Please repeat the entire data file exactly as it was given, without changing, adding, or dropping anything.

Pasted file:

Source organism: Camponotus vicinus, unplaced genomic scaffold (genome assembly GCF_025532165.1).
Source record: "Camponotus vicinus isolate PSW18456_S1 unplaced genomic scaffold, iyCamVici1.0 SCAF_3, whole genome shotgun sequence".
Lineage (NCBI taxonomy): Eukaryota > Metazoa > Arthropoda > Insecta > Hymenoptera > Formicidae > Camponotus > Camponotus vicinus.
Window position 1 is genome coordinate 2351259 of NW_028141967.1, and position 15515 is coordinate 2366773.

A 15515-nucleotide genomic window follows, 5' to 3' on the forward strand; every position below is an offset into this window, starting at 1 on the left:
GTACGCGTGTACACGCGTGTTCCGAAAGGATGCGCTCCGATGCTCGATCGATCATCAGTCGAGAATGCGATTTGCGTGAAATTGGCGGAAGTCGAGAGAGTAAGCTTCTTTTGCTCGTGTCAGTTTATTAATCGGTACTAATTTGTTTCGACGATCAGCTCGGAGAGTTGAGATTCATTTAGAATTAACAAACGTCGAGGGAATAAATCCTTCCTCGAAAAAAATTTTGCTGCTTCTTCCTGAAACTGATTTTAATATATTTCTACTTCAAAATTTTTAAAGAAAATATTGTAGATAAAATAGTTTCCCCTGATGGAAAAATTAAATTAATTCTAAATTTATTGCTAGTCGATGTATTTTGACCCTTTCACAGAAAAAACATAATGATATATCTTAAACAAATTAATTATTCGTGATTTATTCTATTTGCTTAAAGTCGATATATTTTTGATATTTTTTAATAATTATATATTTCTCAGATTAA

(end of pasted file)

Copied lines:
Source organism: Camponotus vicinus, unplaced genomic scaffold (genome assembly GCF_025532165.1).
Source record: "Camponotus vicinus isolate PSW18456_S1 unplaced genomic scaffold, iyCamVici1.0 SCAF_3, whole genome shotgun sequence".
Lineage (NCBI taxonomy): Eukaryota > Metazoa > Arthropoda > Insecta > Hymenoptera > Formicidae > Camponotus > Camponotus vicinus.
Window position 1 is genome coordinate 2351259 of NW_028141967.1, and position 15515 is coordinate 2366773.

A 15515-nucleotide genomic window follows, 5' to 3' on the forward strand; every position below is an offset into this window, starting at 1 on the left:
GTACGCGTGTACACGCGTGTTCCGAAAGGATGCGCTCCGATGCTCGATCGATCATCAGTCGAGAATGCGATTTGCGTGAAATTGGCGGAAGTCGAGAGAGTAAGCTTCTTTTGCTCGTGTCAGTTTATTAATCGGTACTAATTTGTTTCGACGATCAGCTCGGAGAGTTGAGATTCATTTAGAATTAACAAACGTCGAGGGAATAAATCCTTCCTCGAAAAAAATTTTGCTGCTTCTTCCTGAAACTGATTTTAATATATTTCTACTTCAAAATTTTTAAAGAAAATATTGTAGATAAAATAGTTTCCCCTGATGGAAAAATTAAATTAATTCTAAATTTATTGCTAGTCGATGTATTTTGACCCTTTCACAGAAAAAACATAATGATATATCTTAAACAAATTAATTATTCGTGATTTATTCTATTTGCTTAAAGTCGATATATTTTTGATATTTTTTAATAATTATATATTTCTCAGATTAA